‘Signs’ is a wonderful example of the best of the Anywhere Festival: site-specific new work, beautifully written, sensitively directed, and performed by a talented cast in front of local audiences. A funny, illuminating, and highly-entertaining show about 5 high school students, ‘Signs’ is one of my top picks for the 2017 festival. Following a sell-out run of only 4 shows, I really hope that Vacant Collective are able to bring this production to a wider audience. It’s perfect for educational theatre, and I am certain that more people around Brisbane would love to see it coming to their schools (or even theatres).
School Captain, Noah (the impressive Brodie Greenhalgh), chairs a small committee—an unlikely group charged with designing and producing the graduating class yearbook. Noah introduces the concept of a “safety net” to encourage participation as, aside from an aspiring writer (Levi Wilcox as Cam), the rest of the group appear to have little real interest in yearbook production. The Football Captain (Dean Taylor as Jock) and Sports Captain (Caeleb Grosser as Simon) are best friends, but otherwise the rest of the committee appear to have very different interests and social spheres. Their roles in the school define them, and establish specific sets of friends. Thus, despite a high profile as school Drama President, Byron (Peter Wood) has to correct Noah at the end of the first meeting: “My name’s Byron, not Brian.” And when Cam confides in Noah, his note adds that “no one ever asks.” During the 60 minute play, they all discover the benefits of working together, learning more about each other and themselves in the process.
Some of the plays I have seen during the 2017 Anywhere Festival promised hilarity and great humour. In contrast, the promotional material for ‘Signs’ promised neither, but writer Aimee Duroux, and Director Samantha Bull, have created a really funny and enjoyable show, using words and silences to great effect. Some of the humour centred on the committee beginning to work together. Agreeing on the “vintage” styling of Polaroid portraits, the group began to gel when Cam managed to get Jock to smile, and as they all gathered to wait for the picture to develop. But much of the fun was to be had in the smaller cameos. When Jock and Byron remain alone in the classroom, I enjoyed both the writing (in the interaction between Taylor and Wood), and also Greenhalgh's departing ‘business,’ as he reminded them of the continued operation of the “safety net” once he had left.
Working on the yearbook allows the committee to split up into many different combinations. A number of these ‘double acts’ were memorable both for the humour but also for revealing the developing trust and openness between the students. Working together on the arts section of the yearbook—Jock gets the great line that “Simon and Byron sounds like a ‘90s pop duo”—creates an opportunity for Grosser and Wood to have an open conversation that goes to the heart of the play. For it isn’t all laughter and fun—as Wood vents his fears and frustrations as to how to answer the difficult questions as to “What else do you do?[…] What are you going to do with your life, Byron?”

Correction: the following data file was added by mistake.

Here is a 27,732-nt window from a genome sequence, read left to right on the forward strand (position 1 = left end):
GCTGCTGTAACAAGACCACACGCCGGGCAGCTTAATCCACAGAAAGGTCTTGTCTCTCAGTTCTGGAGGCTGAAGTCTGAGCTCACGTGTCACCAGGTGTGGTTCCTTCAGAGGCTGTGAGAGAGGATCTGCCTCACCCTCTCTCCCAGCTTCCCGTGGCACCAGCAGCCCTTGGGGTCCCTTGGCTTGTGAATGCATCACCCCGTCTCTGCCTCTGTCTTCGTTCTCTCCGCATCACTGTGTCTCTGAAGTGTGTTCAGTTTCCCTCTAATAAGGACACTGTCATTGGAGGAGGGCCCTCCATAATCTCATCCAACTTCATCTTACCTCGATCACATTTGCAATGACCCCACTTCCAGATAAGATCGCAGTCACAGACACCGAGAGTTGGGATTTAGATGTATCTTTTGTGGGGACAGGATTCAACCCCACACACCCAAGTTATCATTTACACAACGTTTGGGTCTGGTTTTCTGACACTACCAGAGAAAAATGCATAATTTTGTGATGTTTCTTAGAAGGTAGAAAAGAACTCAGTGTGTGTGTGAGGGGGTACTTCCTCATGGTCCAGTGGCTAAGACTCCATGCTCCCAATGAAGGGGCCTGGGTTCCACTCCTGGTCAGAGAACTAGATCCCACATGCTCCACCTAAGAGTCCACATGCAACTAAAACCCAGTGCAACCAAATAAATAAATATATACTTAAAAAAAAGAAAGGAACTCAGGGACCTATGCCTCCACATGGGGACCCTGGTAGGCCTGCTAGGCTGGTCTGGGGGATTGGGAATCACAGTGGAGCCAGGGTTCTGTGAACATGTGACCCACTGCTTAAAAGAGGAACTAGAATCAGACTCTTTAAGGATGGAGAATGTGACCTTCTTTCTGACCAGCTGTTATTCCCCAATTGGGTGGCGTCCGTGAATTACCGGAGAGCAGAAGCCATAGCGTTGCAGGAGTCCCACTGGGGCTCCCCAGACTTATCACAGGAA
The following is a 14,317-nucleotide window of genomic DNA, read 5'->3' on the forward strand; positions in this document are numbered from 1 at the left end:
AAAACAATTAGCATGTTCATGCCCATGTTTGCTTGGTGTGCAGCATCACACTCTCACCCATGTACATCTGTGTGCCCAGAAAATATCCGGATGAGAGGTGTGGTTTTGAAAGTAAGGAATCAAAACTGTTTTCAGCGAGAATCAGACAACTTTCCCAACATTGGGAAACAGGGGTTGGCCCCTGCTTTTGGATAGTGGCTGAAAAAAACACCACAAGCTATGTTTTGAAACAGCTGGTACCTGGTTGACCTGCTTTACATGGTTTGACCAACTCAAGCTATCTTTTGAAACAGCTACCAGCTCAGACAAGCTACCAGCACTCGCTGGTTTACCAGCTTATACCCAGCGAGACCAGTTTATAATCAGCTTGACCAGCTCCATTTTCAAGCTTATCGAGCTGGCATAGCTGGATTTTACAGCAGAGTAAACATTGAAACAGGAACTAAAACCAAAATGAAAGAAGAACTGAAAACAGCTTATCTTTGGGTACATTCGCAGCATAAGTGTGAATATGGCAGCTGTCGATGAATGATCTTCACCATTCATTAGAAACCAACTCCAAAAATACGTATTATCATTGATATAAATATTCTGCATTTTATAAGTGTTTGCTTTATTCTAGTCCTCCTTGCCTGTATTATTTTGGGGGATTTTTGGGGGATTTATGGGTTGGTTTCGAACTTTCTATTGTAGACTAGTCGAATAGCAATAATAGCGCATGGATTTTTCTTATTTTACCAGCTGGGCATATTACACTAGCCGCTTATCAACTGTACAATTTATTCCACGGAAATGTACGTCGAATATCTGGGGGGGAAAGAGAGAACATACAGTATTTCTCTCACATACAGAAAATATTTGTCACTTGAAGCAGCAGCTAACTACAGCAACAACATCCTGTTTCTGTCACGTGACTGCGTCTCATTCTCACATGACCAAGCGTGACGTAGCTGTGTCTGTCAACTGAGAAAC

The casting was excellent. I really did believe that each member of the team was that person. Greenhalgh was the School Captain who struggled to juggle his responsibilities, Grosser the all-rounder who proved himself to be a great friend, Wilcox the talented introvert who becomes a key member of the team, and Taylor the sporting ‘Jock’ who was more intelligent than he might have first seemed. (Incidentally, I understand that Taylor was a late addition to the cast and did an excellent job—just occasionally needing to have a bit more confidence in some of the great lines). Wood also maintained his record for funniest entrances of the festival, luxuriating in the green cloak when announcing he was “feeling particularly sassy today.”
And the location is perfect. Redcliffe State High School provided a wonderful setting for the show. The audience waited outside to enter the classroom, and quickly entered into the spirit of being back at school. Once seated, we had front-row seats for a sequence of meetings and side discussions, and the cast had our full attention.
A sign is not only the acting of making your mark (an autograph), but can be a fixed information point or gesture to indicate direction or convey information. In the hands of the talented Duroux and Bull—and through the excellent performances of Greenhalgh, Grosser, Taylor, Wilcok, Wood, and great work of Stage Manager Melissa Herburg, and Costume Designer Jaymee Richards—‘Signs’ was a really enjoyable show that highlighted that appearances can be deceptive, and that colleagues should be more open to picking up on the feelings and challenges faced by those around them.
The reviewer attended the 20th May 2017 (7:30pm) performance.
Tickets http://anywheretheatre.com/listings/signs/ $17-22 . 60 minutes. The show had only 4 performances during the 2017 Anywhere Festival (18th-21st May).